The Supreme Court agreed last week to hear a case that could fundamentally change this country’s democracy — by making it less of one.
The Republican-appointed Supreme Court majority would complete a nasty bait-and-switch by neutering state courts when it comes to elections: Chief Justice John G. Roberts Jr. wrote in a 5-to-4 decision three years ago that federal courts could do nothing to prevent the same sort of extreme gerrymander. But never fear, he insisted, state courts could step in to protect citizens’ rights. Now, it seems, he and his colleagues on the right, with Justice Amy Coney Barrett a possible swing vote, are poised to go back on that promise. This would mean that state legislatures — their own makeup the result of heavy gerrymandering — could contort congressional districts at will to ensure one party has the advantage, playing with how much every individual’s vote really counts. Other harms abound.
Should the Supreme Court buy into this radical doctrine, governors and other state and local officials responsible for running elections might also end up with their hands tied. That could lead to chaos if legislatures set burdensome rules for voting in federal contests that conflict with less restrictive rules for state contests. It could also create manifold opportunities for mischief of the sort then-President Donald Trump and his allies attempted in 2020: Legislatures might remain restrained from deciding to ignore the popular vote and appoint their own slates of electors after the fact of a lost presidential race, but they could plausibly pass laws ahead of time establishing a process that allows them to do just that.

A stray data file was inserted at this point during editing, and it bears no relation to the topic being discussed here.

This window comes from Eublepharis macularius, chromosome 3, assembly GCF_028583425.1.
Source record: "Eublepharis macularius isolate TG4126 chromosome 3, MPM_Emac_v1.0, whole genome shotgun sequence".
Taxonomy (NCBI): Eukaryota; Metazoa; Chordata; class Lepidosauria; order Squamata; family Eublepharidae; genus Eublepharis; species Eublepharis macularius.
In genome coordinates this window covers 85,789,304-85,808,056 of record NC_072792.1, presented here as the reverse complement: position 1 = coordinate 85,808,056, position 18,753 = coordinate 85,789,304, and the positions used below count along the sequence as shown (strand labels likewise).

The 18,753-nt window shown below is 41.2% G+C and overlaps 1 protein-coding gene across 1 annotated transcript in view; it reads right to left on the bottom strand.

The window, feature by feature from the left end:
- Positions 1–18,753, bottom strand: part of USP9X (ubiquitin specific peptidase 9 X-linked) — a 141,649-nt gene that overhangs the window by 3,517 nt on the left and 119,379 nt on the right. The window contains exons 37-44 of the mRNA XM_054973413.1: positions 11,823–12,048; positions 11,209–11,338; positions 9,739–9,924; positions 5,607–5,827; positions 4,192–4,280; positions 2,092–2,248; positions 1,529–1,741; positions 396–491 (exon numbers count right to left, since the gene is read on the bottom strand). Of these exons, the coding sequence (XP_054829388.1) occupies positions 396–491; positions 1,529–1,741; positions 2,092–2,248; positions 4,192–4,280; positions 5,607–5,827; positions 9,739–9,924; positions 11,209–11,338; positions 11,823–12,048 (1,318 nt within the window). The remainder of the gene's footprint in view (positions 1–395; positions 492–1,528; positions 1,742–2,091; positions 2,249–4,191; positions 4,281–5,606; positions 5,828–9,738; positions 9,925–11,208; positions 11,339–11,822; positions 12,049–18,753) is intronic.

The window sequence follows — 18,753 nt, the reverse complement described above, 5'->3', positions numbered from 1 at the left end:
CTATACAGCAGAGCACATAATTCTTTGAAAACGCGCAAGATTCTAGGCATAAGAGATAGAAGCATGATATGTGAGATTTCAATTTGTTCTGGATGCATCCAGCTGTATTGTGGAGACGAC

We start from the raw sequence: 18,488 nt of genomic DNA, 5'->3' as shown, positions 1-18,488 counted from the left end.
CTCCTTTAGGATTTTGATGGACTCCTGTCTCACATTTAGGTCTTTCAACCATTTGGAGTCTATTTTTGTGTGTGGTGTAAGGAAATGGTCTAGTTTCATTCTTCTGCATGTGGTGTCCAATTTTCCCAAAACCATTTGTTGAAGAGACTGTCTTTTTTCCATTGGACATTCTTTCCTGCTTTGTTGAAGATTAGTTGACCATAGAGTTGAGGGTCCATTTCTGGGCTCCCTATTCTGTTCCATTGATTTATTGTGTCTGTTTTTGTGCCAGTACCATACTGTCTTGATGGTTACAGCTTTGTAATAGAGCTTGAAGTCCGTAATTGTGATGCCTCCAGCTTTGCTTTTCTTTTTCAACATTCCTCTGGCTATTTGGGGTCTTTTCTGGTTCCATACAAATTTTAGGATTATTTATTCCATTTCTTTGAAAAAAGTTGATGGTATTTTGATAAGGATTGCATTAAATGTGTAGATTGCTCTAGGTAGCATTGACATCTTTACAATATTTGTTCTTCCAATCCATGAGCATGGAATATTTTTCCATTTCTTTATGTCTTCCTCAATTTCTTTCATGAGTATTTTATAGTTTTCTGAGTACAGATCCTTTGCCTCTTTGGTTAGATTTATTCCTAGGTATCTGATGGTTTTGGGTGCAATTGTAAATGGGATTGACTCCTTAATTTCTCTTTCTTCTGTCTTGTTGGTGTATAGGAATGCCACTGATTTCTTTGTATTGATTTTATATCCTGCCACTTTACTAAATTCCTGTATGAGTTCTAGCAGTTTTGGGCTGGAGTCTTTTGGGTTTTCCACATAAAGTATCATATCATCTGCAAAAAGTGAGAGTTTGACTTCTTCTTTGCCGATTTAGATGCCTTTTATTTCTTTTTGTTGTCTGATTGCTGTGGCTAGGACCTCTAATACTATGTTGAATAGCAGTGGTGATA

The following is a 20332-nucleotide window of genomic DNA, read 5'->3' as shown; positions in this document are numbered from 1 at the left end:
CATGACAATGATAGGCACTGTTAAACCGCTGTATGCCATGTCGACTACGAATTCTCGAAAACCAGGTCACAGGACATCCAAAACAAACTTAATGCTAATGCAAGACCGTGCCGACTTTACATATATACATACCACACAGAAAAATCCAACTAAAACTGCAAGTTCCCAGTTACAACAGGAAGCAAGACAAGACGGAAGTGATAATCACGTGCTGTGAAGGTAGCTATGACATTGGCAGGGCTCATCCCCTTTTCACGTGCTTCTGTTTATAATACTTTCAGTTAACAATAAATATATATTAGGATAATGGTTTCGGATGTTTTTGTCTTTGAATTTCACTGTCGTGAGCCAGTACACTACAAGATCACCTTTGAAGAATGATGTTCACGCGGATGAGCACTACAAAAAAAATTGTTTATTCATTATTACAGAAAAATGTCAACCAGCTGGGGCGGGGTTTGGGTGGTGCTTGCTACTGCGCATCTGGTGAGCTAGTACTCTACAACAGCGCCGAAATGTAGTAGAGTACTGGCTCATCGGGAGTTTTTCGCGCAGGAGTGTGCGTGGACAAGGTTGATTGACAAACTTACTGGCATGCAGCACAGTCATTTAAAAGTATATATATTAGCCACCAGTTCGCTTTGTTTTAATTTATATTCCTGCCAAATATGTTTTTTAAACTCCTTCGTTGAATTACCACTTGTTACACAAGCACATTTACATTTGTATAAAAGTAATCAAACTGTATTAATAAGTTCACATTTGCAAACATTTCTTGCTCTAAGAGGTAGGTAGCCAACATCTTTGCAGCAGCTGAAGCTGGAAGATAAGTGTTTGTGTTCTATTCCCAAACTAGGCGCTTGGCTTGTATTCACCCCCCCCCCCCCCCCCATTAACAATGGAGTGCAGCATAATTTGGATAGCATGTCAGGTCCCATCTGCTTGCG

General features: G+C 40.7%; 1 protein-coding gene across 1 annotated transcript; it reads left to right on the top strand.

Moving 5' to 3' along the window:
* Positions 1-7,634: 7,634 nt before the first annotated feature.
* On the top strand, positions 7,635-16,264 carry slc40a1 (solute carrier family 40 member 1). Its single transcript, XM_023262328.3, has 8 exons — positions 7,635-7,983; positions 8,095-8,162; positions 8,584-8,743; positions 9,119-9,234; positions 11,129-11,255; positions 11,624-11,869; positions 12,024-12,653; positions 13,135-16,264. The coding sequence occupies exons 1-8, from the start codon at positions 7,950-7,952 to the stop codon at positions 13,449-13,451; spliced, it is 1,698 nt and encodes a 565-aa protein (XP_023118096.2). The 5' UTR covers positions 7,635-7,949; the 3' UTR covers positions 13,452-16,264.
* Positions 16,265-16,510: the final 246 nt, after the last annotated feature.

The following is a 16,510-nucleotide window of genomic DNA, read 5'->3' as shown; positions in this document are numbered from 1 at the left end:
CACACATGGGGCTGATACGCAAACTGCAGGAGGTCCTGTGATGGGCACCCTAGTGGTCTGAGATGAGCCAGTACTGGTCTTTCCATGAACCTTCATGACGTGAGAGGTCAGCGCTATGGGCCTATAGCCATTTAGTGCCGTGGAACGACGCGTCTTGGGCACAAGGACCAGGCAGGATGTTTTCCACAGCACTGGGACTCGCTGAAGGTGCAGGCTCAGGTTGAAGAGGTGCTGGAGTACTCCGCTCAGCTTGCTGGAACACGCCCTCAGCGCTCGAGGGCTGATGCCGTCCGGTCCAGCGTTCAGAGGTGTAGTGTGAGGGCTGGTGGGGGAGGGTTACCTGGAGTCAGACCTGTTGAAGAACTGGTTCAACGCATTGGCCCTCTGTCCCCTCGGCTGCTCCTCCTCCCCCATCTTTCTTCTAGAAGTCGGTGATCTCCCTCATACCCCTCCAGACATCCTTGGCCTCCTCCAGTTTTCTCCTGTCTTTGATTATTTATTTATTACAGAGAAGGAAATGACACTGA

The reforms to the Electoral Count Act under negotiation on Capitol Hill could go some of the way toward mitigating the danger, and lawmakers should pursue those changes — but any law’s impact will be limited, and this development also risks snarling talks. Our democracy’s path rests mostly with the Supreme Court. If five justices overturn the North Carolina decision, they will know what they are doing, which is writing a recipe for election tampering. They will also know why they are doing it: not because the Constitution demands it, but because they can.